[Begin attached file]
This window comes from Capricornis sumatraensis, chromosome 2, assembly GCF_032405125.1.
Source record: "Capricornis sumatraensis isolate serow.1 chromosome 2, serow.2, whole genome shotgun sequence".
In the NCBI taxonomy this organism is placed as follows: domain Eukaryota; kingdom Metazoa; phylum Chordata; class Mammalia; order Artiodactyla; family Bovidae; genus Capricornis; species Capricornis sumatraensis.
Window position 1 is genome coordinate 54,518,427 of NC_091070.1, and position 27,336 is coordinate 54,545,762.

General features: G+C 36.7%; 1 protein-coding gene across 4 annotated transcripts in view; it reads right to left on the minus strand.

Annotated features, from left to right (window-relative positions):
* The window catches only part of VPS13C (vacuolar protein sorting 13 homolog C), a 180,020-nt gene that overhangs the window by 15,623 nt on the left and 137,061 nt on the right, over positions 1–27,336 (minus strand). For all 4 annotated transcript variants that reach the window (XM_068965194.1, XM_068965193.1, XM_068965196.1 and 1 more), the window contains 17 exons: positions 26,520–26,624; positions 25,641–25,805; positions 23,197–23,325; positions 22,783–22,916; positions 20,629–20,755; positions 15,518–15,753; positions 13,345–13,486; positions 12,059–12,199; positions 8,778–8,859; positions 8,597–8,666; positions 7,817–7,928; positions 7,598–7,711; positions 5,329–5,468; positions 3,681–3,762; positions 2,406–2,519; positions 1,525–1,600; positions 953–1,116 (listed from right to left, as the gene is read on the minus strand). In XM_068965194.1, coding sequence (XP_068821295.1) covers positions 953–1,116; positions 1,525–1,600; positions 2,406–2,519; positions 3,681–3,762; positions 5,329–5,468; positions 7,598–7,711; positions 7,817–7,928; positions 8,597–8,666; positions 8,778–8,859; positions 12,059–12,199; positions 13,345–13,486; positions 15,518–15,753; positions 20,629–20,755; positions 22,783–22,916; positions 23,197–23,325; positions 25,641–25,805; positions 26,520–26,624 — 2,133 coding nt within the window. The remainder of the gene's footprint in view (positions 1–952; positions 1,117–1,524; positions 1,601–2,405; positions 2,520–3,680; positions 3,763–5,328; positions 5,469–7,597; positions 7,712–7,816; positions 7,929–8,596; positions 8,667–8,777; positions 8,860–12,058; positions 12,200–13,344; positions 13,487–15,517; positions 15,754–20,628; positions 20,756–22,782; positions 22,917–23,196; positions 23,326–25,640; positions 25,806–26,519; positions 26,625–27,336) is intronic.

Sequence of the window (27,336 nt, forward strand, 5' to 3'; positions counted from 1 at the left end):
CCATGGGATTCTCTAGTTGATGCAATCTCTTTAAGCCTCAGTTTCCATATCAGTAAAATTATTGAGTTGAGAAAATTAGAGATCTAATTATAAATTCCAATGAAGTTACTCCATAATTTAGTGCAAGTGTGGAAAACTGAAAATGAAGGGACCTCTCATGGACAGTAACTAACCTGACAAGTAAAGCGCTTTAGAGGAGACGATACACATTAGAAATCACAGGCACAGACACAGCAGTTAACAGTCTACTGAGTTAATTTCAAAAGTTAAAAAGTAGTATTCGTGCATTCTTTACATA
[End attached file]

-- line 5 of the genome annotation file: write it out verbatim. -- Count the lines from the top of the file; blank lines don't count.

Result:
General features: G+C 36.7%; 1 protein-coding gene across 4 annotated transcripts in view; it reads right to left on the minus strand.